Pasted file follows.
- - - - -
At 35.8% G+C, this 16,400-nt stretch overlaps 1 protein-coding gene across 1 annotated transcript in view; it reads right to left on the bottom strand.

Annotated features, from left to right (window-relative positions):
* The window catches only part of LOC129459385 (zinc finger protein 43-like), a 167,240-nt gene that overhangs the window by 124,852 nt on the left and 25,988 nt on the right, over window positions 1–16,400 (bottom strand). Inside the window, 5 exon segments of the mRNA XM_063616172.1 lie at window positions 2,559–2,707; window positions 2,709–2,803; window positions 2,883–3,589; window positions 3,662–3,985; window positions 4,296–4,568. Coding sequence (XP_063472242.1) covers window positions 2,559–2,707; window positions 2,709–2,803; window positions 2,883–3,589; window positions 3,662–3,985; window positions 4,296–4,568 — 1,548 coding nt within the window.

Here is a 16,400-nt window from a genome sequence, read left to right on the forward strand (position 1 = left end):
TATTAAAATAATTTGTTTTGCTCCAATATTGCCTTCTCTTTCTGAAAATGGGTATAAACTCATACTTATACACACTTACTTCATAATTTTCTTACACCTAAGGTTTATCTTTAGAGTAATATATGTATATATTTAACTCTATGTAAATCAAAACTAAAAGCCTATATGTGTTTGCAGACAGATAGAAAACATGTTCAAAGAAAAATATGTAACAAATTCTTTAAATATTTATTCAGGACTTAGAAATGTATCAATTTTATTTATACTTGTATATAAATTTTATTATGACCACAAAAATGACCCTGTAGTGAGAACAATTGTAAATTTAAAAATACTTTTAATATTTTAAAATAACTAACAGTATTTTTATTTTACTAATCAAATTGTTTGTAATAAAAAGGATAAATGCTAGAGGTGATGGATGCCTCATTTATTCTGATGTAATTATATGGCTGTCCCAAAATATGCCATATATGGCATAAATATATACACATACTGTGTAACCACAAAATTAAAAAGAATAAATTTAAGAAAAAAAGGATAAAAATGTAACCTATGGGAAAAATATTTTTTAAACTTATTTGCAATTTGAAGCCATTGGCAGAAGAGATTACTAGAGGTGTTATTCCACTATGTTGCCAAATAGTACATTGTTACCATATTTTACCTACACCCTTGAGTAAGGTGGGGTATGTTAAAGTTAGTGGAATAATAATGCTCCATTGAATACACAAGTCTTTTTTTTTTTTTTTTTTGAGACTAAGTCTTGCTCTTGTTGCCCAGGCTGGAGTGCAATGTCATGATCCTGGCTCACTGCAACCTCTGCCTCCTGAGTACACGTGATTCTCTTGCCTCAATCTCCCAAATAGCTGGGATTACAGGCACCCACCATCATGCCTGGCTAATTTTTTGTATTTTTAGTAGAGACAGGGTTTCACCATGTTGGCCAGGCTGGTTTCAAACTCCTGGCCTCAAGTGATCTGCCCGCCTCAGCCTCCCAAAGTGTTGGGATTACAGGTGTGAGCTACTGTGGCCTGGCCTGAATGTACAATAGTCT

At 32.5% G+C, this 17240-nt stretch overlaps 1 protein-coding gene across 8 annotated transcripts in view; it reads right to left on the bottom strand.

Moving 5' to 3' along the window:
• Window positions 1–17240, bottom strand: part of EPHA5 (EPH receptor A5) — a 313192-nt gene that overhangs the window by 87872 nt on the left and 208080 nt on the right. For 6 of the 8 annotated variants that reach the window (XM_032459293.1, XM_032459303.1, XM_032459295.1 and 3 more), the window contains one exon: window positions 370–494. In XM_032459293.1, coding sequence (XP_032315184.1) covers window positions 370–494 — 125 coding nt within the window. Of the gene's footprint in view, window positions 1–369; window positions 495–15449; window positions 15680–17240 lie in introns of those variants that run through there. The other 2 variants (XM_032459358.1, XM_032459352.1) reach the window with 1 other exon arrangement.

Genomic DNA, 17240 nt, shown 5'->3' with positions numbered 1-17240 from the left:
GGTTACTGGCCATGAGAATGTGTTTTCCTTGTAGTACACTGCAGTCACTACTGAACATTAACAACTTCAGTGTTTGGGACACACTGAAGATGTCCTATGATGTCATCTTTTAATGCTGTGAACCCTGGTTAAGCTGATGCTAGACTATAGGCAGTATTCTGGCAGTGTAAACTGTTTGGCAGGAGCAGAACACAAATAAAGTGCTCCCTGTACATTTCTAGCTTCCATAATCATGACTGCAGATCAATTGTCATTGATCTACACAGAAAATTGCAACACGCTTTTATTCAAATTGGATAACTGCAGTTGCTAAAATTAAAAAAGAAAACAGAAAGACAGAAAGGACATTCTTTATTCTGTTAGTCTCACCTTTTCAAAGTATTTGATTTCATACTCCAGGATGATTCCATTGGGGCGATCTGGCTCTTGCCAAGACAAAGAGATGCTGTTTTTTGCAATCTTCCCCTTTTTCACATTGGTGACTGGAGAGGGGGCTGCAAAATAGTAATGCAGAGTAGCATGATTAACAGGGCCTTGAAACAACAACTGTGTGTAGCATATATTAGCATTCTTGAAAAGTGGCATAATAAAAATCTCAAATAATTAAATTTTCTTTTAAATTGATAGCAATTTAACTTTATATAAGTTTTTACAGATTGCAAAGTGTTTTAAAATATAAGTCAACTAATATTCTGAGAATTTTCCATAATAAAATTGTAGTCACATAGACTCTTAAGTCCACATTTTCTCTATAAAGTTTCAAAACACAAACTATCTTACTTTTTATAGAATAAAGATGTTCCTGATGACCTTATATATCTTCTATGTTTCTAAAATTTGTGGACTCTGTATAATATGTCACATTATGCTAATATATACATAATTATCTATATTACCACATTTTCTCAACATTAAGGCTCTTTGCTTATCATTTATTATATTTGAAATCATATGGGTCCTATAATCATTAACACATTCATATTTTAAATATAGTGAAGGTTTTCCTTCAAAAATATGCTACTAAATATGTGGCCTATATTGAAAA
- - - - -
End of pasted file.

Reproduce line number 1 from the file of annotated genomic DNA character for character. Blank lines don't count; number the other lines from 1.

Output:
At 35.8% G+C, this 16,400-nt stretch overlaps 1 protein-coding gene across 1 annotated transcript in view; it reads right to left on the bottom strand.